I've also spoken with several VR developers in person about this issue. Most, if not all of them, are prepared for low volume sales. This is precicesly the reason why you won't see many AAA titles exclusively for VR for a while. The games will be shorter, and inexpensive to produce.
VR games are mostly being developed by indie shops that have little overhead, and few employees to pay. They are also mostly working for minimum wage, hoping to see bonuses at the end of the year from better than expected sales.
I don't think we have any chance of seeing the Rift, or the Vive, fall into the realm of abandonware. Tools are getting easier to use (VR editors), and cheaper to access (Unity, Unreal Engine, Cryengine are all free for individuals.) The resources for people to build for this medium are vast, and there's no better time to be an idie dev than now. VR is a new market, and anyone has as much chance as the next to make the next big killer app. It resets the industry and makes it easier to jump into.
VR will not be dominated by the likes of EA and Activision for some time now. It opens the door for anyone with a good idea to become the next powerhouse. That will be a very compelling prospect for many indipendant, and small development firms.
If you kept reading you'd know the answer.
You are signing up for Oculus Home, the only way to access content for the Rift.
As soon as you put the headset on, the sensor inside it initializes Oculus Home. Without an account, you can't access any of the content. It's exactly like accessing content on Steam. You need to sign in.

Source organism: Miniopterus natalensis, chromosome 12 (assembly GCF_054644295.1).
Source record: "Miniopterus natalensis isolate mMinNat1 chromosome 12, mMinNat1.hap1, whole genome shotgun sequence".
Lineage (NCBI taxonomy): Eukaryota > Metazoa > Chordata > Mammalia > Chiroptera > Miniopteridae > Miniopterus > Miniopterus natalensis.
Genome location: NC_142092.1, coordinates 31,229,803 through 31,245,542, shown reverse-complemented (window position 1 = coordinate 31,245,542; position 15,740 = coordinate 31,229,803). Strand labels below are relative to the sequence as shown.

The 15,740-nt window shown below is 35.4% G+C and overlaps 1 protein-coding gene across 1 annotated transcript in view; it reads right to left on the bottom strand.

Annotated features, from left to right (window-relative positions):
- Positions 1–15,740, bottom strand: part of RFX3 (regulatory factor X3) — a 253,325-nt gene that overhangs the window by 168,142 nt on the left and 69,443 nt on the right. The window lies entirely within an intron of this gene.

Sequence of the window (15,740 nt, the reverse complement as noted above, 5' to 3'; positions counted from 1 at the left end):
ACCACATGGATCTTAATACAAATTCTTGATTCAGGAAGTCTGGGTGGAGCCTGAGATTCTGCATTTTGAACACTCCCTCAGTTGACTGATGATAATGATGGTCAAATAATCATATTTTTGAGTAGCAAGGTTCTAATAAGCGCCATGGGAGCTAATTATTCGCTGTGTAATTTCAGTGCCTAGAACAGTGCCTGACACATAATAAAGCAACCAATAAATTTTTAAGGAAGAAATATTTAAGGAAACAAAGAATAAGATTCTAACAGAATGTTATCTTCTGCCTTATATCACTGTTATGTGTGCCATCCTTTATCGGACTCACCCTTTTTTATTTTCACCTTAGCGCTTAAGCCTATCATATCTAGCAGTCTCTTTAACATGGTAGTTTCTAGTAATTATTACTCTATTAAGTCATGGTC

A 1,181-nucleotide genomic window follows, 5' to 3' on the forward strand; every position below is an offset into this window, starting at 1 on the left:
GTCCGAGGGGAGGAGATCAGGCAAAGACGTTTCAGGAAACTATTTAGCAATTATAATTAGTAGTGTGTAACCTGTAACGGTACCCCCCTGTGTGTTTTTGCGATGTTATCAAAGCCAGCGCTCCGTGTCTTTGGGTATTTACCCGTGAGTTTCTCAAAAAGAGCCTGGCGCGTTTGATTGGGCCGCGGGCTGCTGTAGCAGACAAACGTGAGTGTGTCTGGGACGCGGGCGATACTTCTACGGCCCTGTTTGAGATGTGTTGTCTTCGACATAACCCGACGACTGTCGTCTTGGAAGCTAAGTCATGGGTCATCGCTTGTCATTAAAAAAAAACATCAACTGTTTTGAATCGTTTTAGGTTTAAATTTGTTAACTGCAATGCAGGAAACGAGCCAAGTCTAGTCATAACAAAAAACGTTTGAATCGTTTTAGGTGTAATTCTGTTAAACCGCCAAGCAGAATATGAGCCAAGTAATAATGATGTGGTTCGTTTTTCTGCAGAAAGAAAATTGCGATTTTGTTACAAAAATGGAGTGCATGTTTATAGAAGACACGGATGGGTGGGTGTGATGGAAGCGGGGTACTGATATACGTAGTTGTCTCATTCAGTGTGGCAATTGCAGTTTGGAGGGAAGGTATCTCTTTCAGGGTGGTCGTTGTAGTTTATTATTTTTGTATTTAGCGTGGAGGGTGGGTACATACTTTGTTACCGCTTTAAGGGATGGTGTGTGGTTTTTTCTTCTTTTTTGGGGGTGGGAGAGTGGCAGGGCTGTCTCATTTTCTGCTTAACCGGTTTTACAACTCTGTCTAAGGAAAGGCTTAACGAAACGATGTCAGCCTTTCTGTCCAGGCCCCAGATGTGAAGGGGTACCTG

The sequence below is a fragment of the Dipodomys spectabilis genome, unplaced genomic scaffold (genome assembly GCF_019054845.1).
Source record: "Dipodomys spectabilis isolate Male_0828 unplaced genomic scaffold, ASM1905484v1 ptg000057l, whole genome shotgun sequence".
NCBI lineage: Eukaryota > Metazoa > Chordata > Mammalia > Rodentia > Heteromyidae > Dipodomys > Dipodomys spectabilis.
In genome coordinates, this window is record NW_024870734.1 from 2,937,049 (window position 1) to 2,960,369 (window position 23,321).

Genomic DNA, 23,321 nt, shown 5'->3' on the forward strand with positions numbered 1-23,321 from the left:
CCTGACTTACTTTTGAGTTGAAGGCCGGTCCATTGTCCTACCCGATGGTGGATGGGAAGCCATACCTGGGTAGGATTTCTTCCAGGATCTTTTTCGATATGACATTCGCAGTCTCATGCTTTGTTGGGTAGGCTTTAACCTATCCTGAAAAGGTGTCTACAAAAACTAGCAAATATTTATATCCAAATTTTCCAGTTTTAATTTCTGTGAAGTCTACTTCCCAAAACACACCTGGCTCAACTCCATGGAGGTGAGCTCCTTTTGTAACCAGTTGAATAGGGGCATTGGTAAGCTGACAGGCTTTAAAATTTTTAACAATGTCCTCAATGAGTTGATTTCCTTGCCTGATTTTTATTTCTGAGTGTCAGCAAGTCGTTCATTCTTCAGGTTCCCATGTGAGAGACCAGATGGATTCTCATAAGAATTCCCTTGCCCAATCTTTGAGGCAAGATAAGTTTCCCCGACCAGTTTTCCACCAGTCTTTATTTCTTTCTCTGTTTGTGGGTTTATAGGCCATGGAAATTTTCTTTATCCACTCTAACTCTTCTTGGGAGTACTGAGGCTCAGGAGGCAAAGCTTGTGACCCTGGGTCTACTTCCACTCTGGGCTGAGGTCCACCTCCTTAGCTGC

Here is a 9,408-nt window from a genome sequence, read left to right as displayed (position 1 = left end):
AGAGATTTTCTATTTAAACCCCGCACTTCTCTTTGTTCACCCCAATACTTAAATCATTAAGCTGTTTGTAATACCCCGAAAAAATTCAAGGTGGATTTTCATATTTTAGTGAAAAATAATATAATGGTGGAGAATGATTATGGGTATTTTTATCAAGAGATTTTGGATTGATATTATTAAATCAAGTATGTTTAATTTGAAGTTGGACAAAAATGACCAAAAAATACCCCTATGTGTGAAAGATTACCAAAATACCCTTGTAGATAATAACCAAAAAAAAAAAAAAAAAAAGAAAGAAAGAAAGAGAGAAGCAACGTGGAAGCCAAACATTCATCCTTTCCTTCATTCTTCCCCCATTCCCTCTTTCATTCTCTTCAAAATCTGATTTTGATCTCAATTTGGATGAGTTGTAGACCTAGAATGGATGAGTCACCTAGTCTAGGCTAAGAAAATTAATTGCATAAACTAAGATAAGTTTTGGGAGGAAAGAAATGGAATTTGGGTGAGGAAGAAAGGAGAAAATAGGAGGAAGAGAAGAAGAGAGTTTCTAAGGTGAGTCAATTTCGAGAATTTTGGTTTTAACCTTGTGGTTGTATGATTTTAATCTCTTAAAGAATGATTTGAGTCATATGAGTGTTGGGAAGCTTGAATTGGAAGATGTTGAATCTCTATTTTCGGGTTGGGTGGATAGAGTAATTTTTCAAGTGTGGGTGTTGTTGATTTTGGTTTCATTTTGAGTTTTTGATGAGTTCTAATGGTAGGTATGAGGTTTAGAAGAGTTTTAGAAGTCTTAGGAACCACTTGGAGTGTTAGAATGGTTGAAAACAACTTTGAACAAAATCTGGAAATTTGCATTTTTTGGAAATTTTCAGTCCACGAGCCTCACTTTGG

That's the same reason you need a payment method. There's free games, so you can skip it, but you can't access any of the paid content without an Oculus Home account.
If SteamVR ends up supporting the final rift, then you may be able to play other games on it, but at this time, you need Oculus Home for everything on the Rift, including existing games like Project Cars.
That's cool.Believe it or not you actually did need a relatively beefy PC for that back in the day. It was not for everybody yet.
to access your games
to buy the games.
Read page 8 if you want to know about my motion sickness experience. Only two games gave me any kind of trouble, and both of them were caused by first person experiences. Its well established that moving around in first person is not comfortable for many people. The motion messes with your brain because you aren't actually physically moving. actually sitting, while your character moves around isn't comfortable at all for me. Some people don't have trouble, but the comfort levels are there for a reason. Both of those games are listed as intense experiences, so even Oculus acknowleges that that some folks will get sick.
All of the 3rd person games that I tried, and the games with cockpits (Radial G, Project Cars, Eve: Valkyrie) are all very comfortable.
We'll talk more about motion sickness and effects of being in VR for extended periods over the coming weeks. So far, with the limited time we've had with it, I've only used it for less than 10 hours total. There's plenty of games that we've not even fired up yet, so a full discussion about getting motion sickness seesm premature.
That's a good comparison.
I like to use the first Atari console as a comparison. This is the dawn of a new medium that people don't yet understand. It will be expensive, and not for everyone in the early days, but look at where video games are today. If everyone had the same opinion about Atari back then, as many people seem to feel about VR, the entire video game industry wouldn't have existed as we see it today.
VR will be similar. It will take a long time to get mass adoption, and the road there will have plenty of changes and advancements, but it's definitely going to happen. VR is far too compelling and has far too much potential for it not to.
So, does the release version of the Rift still require graphics settings in Project Cars to be turned down with pop in and jaggies? (read this in a Anand article from 16 Mar).